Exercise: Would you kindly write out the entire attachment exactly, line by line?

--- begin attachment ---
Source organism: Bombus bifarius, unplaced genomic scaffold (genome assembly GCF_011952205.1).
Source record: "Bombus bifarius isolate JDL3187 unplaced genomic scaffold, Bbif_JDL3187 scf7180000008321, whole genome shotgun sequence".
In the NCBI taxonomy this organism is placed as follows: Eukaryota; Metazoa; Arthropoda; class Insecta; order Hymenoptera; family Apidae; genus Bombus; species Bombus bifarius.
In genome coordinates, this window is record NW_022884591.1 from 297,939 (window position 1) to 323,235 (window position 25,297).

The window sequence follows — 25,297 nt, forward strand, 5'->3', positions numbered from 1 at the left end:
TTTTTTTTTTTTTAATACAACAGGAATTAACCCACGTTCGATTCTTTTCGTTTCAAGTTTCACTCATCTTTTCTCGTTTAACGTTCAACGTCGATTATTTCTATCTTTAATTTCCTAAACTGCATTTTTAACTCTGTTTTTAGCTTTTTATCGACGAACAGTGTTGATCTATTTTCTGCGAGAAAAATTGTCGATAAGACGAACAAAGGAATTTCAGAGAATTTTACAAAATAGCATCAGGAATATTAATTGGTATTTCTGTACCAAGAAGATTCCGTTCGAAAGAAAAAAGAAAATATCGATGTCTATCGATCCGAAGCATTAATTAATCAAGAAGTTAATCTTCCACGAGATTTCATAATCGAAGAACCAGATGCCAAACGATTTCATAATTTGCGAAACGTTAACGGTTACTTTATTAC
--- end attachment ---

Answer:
Source organism: Bombus bifarius, unplaced genomic scaffold (genome assembly GCF_011952205.1).
Source record: "Bombus bifarius isolate JDL3187 unplaced genomic scaffold, Bbif_JDL3187 scf7180000008321, whole genome shotgun sequence".
In the NCBI taxonomy this organism is placed as follows: Eukaryota; Metazoa; Arthropoda; class Insecta; order Hymenoptera; family Apidae; genus Bombus; species Bombus bifarius.
In genome coordinates, this window is record NW_022884591.1 from 297,939 (window position 1) to 323,235 (window position 25,297).

The window sequence follows — 25,297 nt, forward strand, 5'->3', positions numbered from 1 at the left end:
TTTTTTTTTTTTTAATACAACAGGAATTAACCCACGTTCGATTCTTTTCGTTTCAAGTTTCACTCATCTTTTCTCGTTTAACGTTCAACGTCGATTATTTCTATCTTTAATTTCCTAAACTGCATTTTTAACTCTGTTTTTAGCTTTTTATCGACGAACAGTGTTGATCTATTTTCTGCGAGAAAAATTGTCGATAAGACGAACAAAGGAATTTCAGAGAATTTTACAAAATAGCATCAGGAATATTAATTGGTATTTCTGTACCAAGAAGATTCCGTTCGAAAGAAAAAAGAAAATATCGATGTCTATCGATCCGAAGCATTAATTAATCAAGAAGTTAATCTTCCACGAGATTTCATAATCGAAGAACCAGATGCCAAACGATTTCATAATTTGCGAAACGTTAACGGTTACTTTATTAC